Medtronic mini med 722


(joannatrottier) #1

Hi,

I am in the research process for finding my stepdaughter a pump.  We just saw her Dr. the other day and he said there are no pumps out there that currently monitor your Blood sugar... well he handed us a Medtronic Mini Med Info Pack to read up on  as I am in the car the first page says...REAL TIME CONTINOUS GLUCOSE MONITORING.  So my question to all you out there is does this in fact monitor your BS at all times? And if you use this pump can you give me the pros and cons...or pros and cons on any other pump I may want to look into!

THANKS!


(BrianPQuinn) #2

There are various things out there that do the Continuous Glucose Monitoring. The Minimed System is the only integrated system with both both and CGMS functionality. If you choose to use the glucose sensor that is a separate site from the pump infusion site, but if you do use it yes it will monitor your glucose all the time.

Pros:

Integrated system, User friendly, various infusion sets for different body types, very knowledgeable support/ tech staff, the glucose meter will wirelessly send readings to your pump for bolusing (that is if you are not using the sensor), various colors for the pump, varying basal rates can run many different basals in a day if needed, easily programmable. Long battery life.

Cons:

The sensor can be uncomfortable but that is rare, depending on insurance coverage CGMS may or may not be covered if it is not covered it can be expensive to get a supply of sensors (however sensors can be stretched longer than the three day period), you need to count carbs where the animas pump has a built in food bank for certain foods, you are tied to Minimed for your supplies pretty much, water resistant not waterproof.

In the end I love the minimed 722, i use the CGMS and it has made a huge improvement in my life, my last a1c was 6 so it regulated me perfectly. Those that use the other pumps, Animas Ping, Cozmore, and Omnipod all love their pumps as well. I have rarely read any negative feedback from people about their current pump. Feel free to message me and ask any other questions. I am sure I am missing out on some of the various pros and cons. But all in all, the 722 is a great system.


(Gina) #3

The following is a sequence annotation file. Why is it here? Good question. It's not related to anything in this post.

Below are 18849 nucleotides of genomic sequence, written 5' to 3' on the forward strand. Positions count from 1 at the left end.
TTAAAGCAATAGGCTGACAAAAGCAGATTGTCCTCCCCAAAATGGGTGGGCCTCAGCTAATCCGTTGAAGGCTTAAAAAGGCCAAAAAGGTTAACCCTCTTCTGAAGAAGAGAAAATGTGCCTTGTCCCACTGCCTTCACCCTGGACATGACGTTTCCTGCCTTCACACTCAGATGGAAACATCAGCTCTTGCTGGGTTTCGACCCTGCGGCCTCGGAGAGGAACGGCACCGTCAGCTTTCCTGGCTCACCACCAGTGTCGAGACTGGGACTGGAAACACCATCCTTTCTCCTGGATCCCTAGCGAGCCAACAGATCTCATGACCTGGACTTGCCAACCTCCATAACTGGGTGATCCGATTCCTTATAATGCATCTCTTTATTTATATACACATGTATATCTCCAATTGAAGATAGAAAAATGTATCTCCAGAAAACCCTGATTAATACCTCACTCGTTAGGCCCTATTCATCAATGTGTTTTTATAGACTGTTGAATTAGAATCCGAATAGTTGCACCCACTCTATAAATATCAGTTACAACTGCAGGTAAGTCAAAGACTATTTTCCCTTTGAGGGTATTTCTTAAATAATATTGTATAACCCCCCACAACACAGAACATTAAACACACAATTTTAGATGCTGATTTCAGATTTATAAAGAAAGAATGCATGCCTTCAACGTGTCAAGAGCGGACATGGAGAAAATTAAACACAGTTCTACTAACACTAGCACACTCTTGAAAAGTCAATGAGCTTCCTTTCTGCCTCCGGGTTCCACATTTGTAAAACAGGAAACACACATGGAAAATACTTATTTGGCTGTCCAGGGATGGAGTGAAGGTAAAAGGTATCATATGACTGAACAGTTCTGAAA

The CGMS that is integrated into the pump only works if you actually have the Transmitter and Sensor that you put into your body. But, yes once you get the sensor and transmitter it monitors your BS at all times.


(diabeticcowgirl) #4

I'm a minimed pumper, though I'm not on the real time system yet.  All this is is an insulin pump paired to a Continuous Glucose Monitor.  The monitor will take a blood sugar every minute and send a 5 minute average to the pump, which will have your range and everything programed into it.  This allows you to monitor if your BS is climbing or falling, and you can actually set it to alarm if you start to move out of your set range.  As of right now Insurance companies do not want to cover the monitor part of the system as it is not "Necessary"  Most insurances will do it case by case though.  I'm working with Mini med and my insurance to upgrade to the full system.  So in short to answer your question, technically your Dr. is right.  There are no pumps that check your blood sugar as well, however they are close to it, and there are the continuous glucose monitors out there.  Even with the full real time system you will need to test your blood sugar at least 2 a day to keep it calibrated.  But whats 2 times a day compared to 10?


(BrianPQuinn) #5

I have to agree with you Kim, as I mentioned I really do love CGMS and the less blood testing. I still find myself testing more than the required two, but things are so much easier with it. I mean, i have a rough estimate of where things stand and it is a good fall back if you are tied up and think you are either High or Low. At least with the CGMS you can see where you stand.

The one benefit to having the CGMS tied into the pump like Minimed has is that you only have the one unit. The pump is both both and monitor. The other systems are stand alone, which means you would have to carry around both the pump and the monitor with you with the other systems. While I never tried it, the dexcom sensor looks great and smaller than the MM system, but I really feel that the monitor just looks to be quite big. I could be wrong, maybe it just photograph's wrong but it just seems to be large and bulky. Can anyone back that up or not?

So another pro I guess is the integration and small size of the pump.